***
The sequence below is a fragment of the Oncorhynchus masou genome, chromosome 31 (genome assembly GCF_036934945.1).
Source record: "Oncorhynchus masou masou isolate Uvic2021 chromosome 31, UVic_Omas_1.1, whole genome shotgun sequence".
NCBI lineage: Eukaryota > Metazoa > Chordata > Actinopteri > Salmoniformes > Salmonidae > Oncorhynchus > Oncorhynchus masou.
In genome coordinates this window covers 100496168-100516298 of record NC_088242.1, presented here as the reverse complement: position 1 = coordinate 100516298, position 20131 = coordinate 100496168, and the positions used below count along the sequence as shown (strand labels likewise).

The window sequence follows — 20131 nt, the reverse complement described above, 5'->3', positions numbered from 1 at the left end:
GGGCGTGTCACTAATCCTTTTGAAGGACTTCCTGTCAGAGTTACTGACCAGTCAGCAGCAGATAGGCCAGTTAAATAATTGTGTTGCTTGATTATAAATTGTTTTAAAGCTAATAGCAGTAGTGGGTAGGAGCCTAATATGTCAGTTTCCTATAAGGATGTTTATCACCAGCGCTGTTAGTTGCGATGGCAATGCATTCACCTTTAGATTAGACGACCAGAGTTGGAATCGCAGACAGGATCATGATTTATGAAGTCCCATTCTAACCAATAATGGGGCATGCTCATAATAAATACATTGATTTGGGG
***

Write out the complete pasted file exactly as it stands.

The sequence below is a fragment of the Oncorhynchus masou genome, chromosome 31 (genome assembly GCF_036934945.1).
Source record: "Oncorhynchus masou masou isolate Uvic2021 chromosome 31, UVic_Omas_1.1, whole genome shotgun sequence".
NCBI lineage: Eukaryota > Metazoa > Chordata > Actinopteri > Salmoniformes > Salmonidae > Oncorhynchus > Oncorhynchus masou.
In genome coordinates this window covers 100496168-100516298 of record NC_088242.1, presented here as the reverse complement: position 1 = coordinate 100516298, position 20131 = coordinate 100496168, and the positions used below count along the sequence as shown (strand labels likewise).

The window sequence follows — 20131 nt, the reverse complement described above, 5'->3', positions numbered from 1 at the left end:
GGGCGTGTCACTAATCCTTTTGAAGGACTTCCTGTCAGAGTTACTGACCAGTCAGCAGCAGATAGGCCAGTTAAATAATTGTGTTGCTTGATTATAAATTGTTTTAAAGCTAATAGCAGTAGTGGGTAGGAGCCTAATATGTCAGTTTCCTATAAGGATGTTTATCACCAGCGCTGTTAGTTGCGATGGCAATGCATTCACCTTTAGATTAGACGACCAGAGTTGGAATCGCAGACAGGATCATGATTTATGAAGTCCCATTCTAACCAATAATGGGGCATGCTCATAATAAATACATTGATTTGGGG